by Lombard Odier

Decarbonising heavy industries will succeed little by little

Thanks to technological advances, the steel, cement and chemicals sectors are beginning to wean themselves off fossil fuels, but it’s a gradual, uphill process

As the world targets net zero emissions during the decades to come, some aspects of the way we live are proving easier to decarbonise than others. Among the most challenging sectors are the energy-intensive industries we rely on to produce basic materials, such as steel, petrochemicals, aluminium and cement.

Between them they are responsible for some 22 per cent of global CO2 emissions, a share that is likely to grow with continued demand for such products – which underpin economic development – and as other sectors decarbonise.

What makes these so-called hard-to-abate industries the awkward squad of the decarbonisation drive? The basic answer is that many of them, including steel and cement, use high-temperature processes that rely on burning cheap fossil fuels. Others emit CO2 from non-energy sources. In the chemicals sector, for example, ammonia production uses natural gas as a feedstock.

“The kind of change we are talking about, to get these industries to net zero, is unprecedented,” says Chad Holliday, Co-chair at industry group Mission Possible Partnership, which focuses on decarbonisation of the hard-to-abate sectors. “The good news is that we now know more about how to keep the planet below 1.5 degrees and have shown radical collaboration is possible, even among competitors.”

Some experts characterise the relationship between these heavy industries and fossil fuels as a dependency; decades of development and process improvements have locked the use and emission of CO2 into existing production systems. That means change is not as simple as, for example, replacing a polluting source of electricity with a renewable alternative.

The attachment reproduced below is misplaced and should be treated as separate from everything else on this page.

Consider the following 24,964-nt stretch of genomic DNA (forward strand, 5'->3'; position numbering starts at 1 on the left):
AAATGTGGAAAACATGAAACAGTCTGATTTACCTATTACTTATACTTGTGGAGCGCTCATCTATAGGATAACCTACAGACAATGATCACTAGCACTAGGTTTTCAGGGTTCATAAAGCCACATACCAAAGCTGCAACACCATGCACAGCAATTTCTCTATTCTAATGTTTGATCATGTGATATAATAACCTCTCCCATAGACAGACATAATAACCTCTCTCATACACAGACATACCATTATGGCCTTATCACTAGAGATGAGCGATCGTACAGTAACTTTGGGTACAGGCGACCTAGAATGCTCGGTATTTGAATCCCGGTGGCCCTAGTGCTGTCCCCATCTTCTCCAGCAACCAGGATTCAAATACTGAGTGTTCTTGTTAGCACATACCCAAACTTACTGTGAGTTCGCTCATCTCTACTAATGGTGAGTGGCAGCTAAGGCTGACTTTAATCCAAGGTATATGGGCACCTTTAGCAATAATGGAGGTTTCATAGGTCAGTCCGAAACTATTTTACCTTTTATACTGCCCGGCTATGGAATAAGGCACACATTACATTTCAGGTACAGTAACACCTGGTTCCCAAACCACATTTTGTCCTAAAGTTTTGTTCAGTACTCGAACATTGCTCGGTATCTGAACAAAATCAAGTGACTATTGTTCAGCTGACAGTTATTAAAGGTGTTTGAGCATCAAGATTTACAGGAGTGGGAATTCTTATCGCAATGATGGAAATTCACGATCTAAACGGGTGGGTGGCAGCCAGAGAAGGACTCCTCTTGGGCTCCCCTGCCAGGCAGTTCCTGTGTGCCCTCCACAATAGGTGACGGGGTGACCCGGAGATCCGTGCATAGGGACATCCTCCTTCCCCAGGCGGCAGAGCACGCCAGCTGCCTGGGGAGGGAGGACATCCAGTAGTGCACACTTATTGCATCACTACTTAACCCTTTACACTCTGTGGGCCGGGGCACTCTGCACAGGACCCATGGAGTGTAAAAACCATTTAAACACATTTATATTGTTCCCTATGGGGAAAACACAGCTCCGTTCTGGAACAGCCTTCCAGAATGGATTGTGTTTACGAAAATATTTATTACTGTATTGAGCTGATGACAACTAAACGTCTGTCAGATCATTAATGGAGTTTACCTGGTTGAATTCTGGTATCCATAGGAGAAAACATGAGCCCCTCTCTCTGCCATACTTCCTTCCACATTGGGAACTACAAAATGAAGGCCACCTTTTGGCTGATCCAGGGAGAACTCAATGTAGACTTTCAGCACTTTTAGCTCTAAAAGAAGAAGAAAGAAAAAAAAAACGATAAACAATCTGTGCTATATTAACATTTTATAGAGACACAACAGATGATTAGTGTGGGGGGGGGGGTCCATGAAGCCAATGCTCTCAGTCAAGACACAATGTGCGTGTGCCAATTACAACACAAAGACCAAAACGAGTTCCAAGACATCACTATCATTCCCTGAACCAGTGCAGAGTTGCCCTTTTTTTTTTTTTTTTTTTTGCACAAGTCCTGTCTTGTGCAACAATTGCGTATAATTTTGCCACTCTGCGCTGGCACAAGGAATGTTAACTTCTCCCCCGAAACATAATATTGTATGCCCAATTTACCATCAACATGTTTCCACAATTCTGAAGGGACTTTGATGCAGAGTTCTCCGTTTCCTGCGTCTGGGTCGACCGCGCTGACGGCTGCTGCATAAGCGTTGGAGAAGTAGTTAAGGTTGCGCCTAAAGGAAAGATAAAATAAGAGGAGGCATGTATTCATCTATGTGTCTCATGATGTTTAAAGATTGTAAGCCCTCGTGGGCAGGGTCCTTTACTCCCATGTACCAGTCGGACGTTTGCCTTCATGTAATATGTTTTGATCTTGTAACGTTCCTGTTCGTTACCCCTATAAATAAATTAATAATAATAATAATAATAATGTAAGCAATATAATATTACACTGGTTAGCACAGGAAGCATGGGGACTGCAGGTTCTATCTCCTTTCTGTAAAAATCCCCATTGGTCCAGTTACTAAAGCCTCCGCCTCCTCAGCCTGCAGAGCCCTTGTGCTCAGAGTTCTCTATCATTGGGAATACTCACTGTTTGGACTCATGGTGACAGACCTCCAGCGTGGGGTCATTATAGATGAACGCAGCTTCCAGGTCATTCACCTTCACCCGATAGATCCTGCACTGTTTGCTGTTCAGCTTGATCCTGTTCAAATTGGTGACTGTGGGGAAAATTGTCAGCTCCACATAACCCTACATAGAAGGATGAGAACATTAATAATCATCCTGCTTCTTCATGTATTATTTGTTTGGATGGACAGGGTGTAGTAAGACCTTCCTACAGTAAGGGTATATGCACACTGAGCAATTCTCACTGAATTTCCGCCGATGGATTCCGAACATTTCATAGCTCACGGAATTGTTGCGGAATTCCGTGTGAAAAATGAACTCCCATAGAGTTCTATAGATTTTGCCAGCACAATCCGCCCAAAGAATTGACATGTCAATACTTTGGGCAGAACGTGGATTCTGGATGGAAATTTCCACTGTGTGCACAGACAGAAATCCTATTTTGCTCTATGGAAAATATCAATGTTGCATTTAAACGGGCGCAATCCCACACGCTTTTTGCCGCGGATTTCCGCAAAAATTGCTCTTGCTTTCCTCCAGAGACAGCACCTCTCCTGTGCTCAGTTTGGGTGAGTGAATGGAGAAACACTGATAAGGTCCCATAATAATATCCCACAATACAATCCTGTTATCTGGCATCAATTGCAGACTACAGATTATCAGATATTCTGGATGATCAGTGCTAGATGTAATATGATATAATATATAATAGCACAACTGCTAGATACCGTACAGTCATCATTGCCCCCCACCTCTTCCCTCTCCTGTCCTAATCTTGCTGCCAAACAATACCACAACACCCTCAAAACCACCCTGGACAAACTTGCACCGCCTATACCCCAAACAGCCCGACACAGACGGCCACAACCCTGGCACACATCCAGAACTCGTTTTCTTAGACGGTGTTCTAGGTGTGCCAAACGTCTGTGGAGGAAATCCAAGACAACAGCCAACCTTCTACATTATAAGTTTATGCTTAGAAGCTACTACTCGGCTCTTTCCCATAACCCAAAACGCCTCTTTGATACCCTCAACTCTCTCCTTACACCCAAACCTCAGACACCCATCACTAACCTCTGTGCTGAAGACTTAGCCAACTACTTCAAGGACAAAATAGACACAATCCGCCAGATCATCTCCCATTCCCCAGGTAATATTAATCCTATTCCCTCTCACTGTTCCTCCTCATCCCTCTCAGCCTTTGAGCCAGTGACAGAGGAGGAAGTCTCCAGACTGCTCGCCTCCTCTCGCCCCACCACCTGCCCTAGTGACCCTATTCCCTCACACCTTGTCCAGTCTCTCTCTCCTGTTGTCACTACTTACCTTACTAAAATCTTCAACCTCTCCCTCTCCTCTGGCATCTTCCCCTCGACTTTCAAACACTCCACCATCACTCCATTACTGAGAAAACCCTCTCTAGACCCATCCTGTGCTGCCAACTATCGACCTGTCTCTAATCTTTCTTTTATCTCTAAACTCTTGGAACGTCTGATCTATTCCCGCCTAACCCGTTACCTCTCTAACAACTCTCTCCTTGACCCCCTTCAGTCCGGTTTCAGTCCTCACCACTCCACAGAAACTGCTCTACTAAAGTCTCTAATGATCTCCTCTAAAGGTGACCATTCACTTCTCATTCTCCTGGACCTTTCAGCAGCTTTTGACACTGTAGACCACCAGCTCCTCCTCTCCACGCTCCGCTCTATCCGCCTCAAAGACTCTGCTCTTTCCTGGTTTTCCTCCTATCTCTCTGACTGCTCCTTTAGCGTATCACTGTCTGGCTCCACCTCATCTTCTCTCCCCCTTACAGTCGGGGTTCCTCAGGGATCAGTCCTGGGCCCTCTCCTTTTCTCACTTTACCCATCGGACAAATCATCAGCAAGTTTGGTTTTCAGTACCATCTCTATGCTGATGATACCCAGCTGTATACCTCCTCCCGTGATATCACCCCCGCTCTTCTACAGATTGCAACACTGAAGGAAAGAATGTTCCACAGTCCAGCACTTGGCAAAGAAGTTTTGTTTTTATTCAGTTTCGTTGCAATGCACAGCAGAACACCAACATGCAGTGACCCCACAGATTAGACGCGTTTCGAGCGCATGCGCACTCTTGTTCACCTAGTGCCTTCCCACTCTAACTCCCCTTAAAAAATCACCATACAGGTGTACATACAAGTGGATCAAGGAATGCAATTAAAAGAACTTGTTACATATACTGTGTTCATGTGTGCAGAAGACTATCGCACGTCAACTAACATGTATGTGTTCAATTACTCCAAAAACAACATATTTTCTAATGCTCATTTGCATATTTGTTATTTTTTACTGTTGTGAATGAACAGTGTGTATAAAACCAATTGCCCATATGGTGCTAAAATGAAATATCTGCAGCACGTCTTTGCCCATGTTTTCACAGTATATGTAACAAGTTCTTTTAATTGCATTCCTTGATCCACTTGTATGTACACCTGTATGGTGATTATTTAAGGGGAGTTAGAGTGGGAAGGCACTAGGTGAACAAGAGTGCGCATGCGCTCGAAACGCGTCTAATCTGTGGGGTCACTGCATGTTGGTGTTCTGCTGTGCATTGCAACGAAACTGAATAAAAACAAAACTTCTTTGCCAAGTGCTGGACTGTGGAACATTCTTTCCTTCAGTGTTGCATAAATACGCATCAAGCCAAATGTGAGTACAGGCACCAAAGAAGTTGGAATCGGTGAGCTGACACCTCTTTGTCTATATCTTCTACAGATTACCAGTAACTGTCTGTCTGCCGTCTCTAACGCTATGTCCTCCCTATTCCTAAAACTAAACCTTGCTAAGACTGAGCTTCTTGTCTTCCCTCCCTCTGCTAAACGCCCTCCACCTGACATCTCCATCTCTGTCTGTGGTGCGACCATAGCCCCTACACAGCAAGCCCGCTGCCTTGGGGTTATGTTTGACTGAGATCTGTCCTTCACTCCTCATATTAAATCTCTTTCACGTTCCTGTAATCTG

Potential for hydrogen fuel

Still, dependencies can be lifted with the right approach. And many in these heavy industries are looking at plans to reduce their CO2 emissions. A switch to hydrogen could provide a sustainable alternative, and Canada is well positioned to take advantage, with the capacity to produce low-carbon hydrogen from several sources. To truly reduce carbon emissions, ‘green’ hydrogen could be made by using renewable electricity to split water. Although a promising long-term solution, it could take several decades to scale up.

Carbon capture and storage technology could massively reduce greenhouse gas pollution, from both fuel and process emissions, in the hard-to-abate sectors, assuming the costs can be brought down. Scrubbing CO2 from waste and exhaust gases and squeezing it underground could be a key method for the cement industry in particular, experts in academia and industry say.

That’s because cement production includes CO2 production that can’t be tackled in any other way — when limestone is heated to make the key ingredient, called clinker. These non-combustion emissions help explain why, if the cement industry were a country, it would be the third largest emitter in the world.